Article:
For Estie Pyper '16, there's nothing quite like the thrill of a live production.
From the stage at Bucknell's Harvey M. Powers Theatre to the control room at NBC Studios in New York City, she thrives in a world without cuts, pause buttons or do-overs.
Just five years ago, Pyper was graduating from Bucknell with a double-major in theatre and literary studies. She was in the Alpha Lambda Delta honor society, wrote for The Bucknellian, and was heavily involved in live theatre — both on stage and behind the scenes.
She parlayed those wide-ranging experiences into a job as an associate producer for MSNBC's Morning Joe, the up-before-the-sun show hosted by Joe Scarborough, Mika Brzezinski and Willie Geist.
Pyper's day begins at 2 a.m. when she starts collecting footage and writing scripts for that day's broadcast. She leads a team of three that combs through video to make sure it's "cut, edited and ready to go when the director hits play."
While the Morning Joe control room includes the expected number of professionals with a background in broadcast journalism, Pyper says she works with a number of fellow theatre majors, too.
"That's probably why I really felt at home in a broadcast world. You have a lot of people who came from a theatre background and wanted to do something production-related," she says. "I feel like theatre people are a very specific type of people. They get you, and you click."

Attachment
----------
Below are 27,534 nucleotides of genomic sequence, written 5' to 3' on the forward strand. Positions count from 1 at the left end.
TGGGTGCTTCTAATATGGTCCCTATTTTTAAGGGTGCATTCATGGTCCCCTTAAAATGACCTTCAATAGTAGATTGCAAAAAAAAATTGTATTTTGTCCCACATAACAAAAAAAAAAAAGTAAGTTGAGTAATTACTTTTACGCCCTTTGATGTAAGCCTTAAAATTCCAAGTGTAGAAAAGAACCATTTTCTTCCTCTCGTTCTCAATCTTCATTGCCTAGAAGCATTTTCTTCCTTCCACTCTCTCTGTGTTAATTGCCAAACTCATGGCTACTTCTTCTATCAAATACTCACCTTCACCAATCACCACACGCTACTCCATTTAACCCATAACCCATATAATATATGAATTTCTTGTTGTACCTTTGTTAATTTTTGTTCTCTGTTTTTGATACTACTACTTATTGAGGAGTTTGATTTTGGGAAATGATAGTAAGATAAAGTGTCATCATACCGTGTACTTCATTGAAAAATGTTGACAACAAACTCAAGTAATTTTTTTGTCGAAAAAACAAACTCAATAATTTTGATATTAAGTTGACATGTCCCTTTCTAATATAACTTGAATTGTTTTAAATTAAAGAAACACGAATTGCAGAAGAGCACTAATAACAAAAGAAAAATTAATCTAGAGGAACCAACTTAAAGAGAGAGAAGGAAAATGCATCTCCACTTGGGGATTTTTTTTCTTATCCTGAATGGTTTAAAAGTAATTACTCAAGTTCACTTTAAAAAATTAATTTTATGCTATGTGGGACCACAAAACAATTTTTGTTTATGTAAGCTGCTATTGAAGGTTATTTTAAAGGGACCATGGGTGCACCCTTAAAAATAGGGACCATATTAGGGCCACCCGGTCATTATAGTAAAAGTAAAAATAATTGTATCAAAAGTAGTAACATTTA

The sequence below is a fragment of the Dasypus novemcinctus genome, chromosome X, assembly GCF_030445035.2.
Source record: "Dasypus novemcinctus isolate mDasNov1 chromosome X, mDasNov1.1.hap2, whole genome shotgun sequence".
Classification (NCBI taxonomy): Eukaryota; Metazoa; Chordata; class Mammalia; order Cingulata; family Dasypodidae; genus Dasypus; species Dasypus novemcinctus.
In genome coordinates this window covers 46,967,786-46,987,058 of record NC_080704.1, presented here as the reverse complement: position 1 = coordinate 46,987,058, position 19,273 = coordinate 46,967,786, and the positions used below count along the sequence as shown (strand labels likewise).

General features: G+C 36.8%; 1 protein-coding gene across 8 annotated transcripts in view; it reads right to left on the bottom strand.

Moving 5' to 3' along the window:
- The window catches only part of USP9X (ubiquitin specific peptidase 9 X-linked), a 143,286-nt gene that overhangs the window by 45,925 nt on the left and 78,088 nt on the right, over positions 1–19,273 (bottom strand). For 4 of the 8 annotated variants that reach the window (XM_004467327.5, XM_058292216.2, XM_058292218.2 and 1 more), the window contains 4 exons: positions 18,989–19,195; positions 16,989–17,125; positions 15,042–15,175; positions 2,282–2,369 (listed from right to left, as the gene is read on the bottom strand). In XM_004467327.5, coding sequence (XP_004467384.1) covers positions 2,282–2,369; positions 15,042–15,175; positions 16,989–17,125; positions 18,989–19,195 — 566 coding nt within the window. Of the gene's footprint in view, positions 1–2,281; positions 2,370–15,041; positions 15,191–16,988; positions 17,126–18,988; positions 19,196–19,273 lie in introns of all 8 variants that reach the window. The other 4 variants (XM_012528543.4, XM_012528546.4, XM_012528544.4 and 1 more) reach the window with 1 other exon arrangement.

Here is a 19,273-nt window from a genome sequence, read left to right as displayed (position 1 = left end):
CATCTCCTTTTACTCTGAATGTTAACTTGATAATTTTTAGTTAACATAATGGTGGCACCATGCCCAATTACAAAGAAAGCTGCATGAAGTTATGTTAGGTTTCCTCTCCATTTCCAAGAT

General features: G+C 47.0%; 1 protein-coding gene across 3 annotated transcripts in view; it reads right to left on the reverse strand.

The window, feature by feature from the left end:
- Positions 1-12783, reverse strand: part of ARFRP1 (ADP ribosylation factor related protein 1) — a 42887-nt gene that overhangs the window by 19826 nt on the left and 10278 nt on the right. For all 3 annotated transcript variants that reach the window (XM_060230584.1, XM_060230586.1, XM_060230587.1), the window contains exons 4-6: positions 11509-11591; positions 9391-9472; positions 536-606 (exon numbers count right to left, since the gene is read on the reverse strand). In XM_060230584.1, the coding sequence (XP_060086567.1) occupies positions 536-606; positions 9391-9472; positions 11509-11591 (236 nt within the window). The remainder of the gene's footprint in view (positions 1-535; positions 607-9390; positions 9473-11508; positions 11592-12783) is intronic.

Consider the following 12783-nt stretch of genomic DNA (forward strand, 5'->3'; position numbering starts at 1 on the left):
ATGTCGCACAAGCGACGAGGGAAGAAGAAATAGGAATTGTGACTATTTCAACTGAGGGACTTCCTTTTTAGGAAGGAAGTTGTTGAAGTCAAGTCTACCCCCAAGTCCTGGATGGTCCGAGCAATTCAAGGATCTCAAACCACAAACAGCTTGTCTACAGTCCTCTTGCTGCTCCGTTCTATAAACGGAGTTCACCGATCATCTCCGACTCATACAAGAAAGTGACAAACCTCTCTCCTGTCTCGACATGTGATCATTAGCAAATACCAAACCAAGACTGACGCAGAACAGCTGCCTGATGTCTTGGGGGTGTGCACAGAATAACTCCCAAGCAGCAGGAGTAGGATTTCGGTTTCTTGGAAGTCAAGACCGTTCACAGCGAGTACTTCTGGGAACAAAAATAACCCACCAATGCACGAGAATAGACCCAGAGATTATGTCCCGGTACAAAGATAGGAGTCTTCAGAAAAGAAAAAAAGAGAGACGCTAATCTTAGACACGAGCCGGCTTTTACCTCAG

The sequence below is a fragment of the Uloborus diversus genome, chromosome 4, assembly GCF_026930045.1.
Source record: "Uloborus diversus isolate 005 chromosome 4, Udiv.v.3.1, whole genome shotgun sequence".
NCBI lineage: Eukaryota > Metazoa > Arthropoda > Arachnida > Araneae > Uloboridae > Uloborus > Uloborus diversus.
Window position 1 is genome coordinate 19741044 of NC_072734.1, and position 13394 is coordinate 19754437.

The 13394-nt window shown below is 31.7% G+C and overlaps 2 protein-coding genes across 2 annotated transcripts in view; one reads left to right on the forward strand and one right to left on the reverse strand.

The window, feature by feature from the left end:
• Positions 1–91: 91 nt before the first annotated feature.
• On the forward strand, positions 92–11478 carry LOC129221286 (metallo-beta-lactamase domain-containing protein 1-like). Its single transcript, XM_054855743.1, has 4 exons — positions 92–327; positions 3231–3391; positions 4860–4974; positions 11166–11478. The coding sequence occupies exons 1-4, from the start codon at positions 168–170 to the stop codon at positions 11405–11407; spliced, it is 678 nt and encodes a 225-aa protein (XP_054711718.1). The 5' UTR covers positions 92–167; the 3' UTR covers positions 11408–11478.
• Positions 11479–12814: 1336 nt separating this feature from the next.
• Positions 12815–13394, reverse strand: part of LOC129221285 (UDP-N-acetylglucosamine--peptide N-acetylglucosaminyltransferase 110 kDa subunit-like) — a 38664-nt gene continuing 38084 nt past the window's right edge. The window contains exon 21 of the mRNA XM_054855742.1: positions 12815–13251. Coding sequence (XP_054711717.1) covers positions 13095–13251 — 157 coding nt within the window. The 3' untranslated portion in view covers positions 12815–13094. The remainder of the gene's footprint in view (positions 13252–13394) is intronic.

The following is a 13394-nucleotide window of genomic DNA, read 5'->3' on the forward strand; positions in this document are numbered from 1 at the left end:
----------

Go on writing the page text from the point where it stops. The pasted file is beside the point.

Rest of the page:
Pyper started her NBC career as an intern before becoming a production assistant on Early Today, the NBC News show that starts at 3 a.m. It was at Early Today that the revelation hit her like a jolt of espresso.
"I just fell in love with it," Pyper says. "It clicked for me that production was what I wanted to do, because it combined my love for theatre and my love for writing. And I'm like, 'why didn't I realize this before?' "
'Eyes and Ears Open'
By the time 6 a.m. arrives and the Morning Joe hosts show up on screen caffeinated and ready to dissect the day's news, Pyper and her team have planned out the entire three-hour broadcast. And, on rare occasions, the show goes exactly as planned. Usually it does not.
"We always just have to be 'eyes and ears open,' " she says. "As soon as something is happening, I'll get a phone call from my producer saying, 'all right, we need footage of X, Y and Z happening right now.' "
When news breaks, Pyper reminds herself that being first to air a story isn't the only measure of success.
"It's better to be second and right than first and wrong," she says. "We're not going to just grab a video that we think is great and throw it on air because we want to be the first ones to put it on. We want to work as quickly as possible, but we also want to make sure that this is verified."
Pyper applies that same approach to writing a script for one of the Morning Joe hosts. She wants to do it quickly but never perfunctorily.
It's a lesson she learned at Bucknell, where students are given the freedom to experiment, grow — and, yes, even fail.
"I turned in a paper I knew wasn't my best work. My professor knew, and she gave it back to me. She was like, 'all right, do it again,' " Pyper says. "I think about that all the time. What's a more clever way of saying this or that? Bucknell helped with my writing skills, research skills, critical thinking — all of that has come into play."